Chris Cerino completed the Range Night by demonstrating some of the shooting skills that helped him finish second on the first season of the History Channel's "Top Shot" competition. Cerino shot some rounds himself, but the main focus of his demo was showing how his techniques could help people in the audience shoot better.

Cerino, who is principle of Chris Cerino Training Group, showed how a few tweaks to a shooter's trigger technique or stance could yield instant results. Several members of the audience took him up on the opportunity to fine-tune their pistol skills.

Back at the show site, attendees could choose from a wide variety of courses in tracks such as Executive Protection, Officer Safety and Patrol Tactics, Tactical Medicine, and Defensive Tactics.

PoliceMag.com gang expert and retired Los Angeles County Sheriff's Department sergeant Richard Valdemar presented "Gangs & Domestic Terrorism." Valdemar explained how gangs and terrorists could usher in a wave of catastrophic attacks on the United States. Some of the major concerns, according to Valdemar, are the links between Muslim terrorist organizations, Mexican drug cartels, and transnational gangs such as MS-13. Valdemar said he also worries about the activities of gang members in the U.S. military and the conversion of prison inmates to radical Islam.

One of the better attended classes at this year's POLICE-TREXPO was the "Distraction Device Instructor Certification Class." Instructor Larry Beresnoy presented a half-day class on the safe and effective use of a wide variety of flash-bang devices. The class concluded with a number of live demonstrations in the parking lot outside of the expo center.

The most unusual class at this year's POLICE-TREXPO was also the most disturbing. Titled "Electronic Armageddon," this class examined the effects of either natural or manmade electro-magnetic pulses (EMP) upon the American electrical infrastructure.  Multiple presenters detailed how an EMP would destroy much of the country's electrical grid and immobilize its vehicles. The class discussed how a massive EMP could occur as part of a solar event or as nuclear terrorism or war. The presenters painted a dire picture of what could happen and how public safety personnel would be affected.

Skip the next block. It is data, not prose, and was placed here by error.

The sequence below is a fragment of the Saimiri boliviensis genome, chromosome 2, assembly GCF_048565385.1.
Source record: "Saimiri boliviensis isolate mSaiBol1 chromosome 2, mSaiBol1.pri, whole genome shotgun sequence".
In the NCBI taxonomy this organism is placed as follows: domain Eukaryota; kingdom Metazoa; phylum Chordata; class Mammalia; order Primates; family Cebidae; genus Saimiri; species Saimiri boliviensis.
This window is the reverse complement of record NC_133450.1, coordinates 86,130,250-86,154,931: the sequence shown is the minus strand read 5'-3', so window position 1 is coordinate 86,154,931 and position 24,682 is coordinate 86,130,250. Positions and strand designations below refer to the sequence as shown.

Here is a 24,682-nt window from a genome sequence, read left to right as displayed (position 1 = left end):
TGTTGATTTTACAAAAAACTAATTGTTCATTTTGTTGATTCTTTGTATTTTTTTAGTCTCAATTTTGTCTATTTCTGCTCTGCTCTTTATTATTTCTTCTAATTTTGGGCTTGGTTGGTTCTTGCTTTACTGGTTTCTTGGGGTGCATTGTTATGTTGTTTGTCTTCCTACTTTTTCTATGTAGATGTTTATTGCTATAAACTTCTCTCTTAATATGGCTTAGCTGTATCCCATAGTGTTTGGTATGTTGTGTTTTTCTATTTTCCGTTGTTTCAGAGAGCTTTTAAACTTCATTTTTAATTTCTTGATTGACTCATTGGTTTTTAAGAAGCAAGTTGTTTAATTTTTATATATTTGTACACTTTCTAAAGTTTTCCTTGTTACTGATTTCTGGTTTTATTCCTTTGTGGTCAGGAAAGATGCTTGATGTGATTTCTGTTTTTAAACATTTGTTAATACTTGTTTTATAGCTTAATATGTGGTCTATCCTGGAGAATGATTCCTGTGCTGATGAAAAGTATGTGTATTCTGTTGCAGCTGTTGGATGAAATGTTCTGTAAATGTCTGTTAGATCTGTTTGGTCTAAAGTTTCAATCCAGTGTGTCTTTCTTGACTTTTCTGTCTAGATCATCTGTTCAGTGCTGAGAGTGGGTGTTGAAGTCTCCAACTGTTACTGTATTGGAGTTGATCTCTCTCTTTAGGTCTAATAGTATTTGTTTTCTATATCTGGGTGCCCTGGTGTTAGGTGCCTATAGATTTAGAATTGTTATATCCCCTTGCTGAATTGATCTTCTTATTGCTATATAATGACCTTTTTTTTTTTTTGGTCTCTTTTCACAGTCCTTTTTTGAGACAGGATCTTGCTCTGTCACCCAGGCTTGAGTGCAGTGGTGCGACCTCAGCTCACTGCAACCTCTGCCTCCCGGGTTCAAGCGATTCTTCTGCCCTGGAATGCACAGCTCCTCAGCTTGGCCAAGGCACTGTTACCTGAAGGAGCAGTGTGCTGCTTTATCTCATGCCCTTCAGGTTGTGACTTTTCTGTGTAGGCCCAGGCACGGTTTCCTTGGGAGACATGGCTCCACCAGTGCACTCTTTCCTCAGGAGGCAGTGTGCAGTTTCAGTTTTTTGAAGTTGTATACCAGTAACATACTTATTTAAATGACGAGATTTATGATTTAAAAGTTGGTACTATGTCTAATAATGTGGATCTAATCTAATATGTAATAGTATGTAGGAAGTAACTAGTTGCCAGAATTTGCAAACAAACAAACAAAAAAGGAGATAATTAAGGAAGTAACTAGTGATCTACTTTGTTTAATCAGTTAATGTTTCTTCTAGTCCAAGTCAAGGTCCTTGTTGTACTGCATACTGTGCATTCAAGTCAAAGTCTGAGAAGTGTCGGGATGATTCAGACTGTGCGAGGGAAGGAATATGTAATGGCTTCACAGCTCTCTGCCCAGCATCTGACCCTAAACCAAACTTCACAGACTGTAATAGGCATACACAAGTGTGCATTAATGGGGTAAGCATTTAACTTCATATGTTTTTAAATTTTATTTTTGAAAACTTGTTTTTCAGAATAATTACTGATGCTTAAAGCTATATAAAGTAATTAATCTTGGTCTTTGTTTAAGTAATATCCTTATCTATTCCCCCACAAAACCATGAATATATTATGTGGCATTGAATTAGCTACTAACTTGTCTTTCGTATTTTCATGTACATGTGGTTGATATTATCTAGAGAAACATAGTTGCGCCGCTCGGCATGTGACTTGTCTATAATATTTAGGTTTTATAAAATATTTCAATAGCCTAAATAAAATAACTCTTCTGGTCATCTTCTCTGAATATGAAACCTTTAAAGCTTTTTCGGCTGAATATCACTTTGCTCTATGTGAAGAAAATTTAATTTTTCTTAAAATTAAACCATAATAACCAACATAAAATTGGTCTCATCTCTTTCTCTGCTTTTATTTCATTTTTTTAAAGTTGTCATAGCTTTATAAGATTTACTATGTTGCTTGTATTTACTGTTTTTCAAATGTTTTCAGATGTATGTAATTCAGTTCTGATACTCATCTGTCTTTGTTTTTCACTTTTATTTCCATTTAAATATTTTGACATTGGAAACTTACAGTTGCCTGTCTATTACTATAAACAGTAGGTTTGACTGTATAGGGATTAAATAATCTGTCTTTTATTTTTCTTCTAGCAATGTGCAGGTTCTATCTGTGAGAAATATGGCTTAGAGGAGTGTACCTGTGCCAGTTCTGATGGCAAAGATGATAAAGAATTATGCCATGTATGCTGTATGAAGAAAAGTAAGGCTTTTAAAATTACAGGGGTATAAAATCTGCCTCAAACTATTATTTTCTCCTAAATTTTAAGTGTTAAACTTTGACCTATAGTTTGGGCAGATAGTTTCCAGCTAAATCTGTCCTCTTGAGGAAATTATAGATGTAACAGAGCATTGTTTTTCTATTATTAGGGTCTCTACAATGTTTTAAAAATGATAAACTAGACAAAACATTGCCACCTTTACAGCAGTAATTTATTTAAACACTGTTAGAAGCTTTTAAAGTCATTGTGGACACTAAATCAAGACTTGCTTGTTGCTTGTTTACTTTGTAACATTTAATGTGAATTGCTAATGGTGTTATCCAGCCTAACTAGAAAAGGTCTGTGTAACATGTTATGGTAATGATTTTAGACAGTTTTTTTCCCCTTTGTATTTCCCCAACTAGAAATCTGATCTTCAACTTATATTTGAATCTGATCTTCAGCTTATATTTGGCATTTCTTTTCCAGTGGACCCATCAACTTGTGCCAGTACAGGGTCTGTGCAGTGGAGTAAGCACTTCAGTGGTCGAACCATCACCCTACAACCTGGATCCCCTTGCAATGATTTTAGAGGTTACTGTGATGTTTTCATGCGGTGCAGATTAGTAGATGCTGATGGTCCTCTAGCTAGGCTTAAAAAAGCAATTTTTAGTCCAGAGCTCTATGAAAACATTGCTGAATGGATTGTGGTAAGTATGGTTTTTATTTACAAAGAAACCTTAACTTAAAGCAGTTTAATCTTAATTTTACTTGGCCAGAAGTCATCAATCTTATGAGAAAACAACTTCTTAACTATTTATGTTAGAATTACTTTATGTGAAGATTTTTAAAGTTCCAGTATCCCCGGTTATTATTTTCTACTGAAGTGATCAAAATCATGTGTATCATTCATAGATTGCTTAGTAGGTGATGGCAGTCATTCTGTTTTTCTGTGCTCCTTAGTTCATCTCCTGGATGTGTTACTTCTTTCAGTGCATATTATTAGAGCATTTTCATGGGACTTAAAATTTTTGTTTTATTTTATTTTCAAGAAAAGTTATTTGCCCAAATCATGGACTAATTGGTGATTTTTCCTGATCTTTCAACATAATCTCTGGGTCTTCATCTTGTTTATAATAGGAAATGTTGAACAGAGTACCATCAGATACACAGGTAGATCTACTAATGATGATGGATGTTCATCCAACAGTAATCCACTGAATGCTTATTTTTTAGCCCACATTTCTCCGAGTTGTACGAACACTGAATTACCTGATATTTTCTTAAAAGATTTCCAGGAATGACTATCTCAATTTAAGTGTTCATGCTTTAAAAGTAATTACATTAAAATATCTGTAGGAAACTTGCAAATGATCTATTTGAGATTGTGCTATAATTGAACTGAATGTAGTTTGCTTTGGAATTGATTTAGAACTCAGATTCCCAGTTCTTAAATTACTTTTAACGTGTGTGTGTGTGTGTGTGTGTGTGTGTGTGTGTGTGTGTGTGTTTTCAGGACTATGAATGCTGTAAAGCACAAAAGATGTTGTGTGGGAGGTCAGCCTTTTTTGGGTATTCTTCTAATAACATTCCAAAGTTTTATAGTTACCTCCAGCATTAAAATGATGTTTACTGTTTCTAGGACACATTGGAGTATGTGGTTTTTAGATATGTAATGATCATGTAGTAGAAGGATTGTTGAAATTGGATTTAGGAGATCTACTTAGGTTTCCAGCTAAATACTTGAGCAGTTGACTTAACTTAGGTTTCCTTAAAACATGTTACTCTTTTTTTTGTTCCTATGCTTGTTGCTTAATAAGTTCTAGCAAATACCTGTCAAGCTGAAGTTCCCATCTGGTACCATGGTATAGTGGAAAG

As always there were numerous hands-on classes at this year's POLICE-TREXPO.

Martial artist and lead instructor for Combined Combatives Al Giusto taught two classes during this year's conference. The first was a course on "Countering Edged Weapons" that was open only to instructors. The second was an edged weapons program open to all attendees. Giusto showed the students what to do and what not to do when facing an assailant who is attacking you with a blade. The moves taught by Giusto are simple and easy to apply under combat stress.

Police instructor and 25-year law enforcement veteran Kevin Dillon taught a course in his L.O.C.K.U.P. police combat technique. Dillon, who has demonstrated some of his defensive tactics concepts on PoliceMag.com, focused on not just responding to attacks but recognizing them before they happen. Officers were shown ways to defeat and control suspects whether working alone or with partners.


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POLICE-TREXPO 2011: Tactical Gear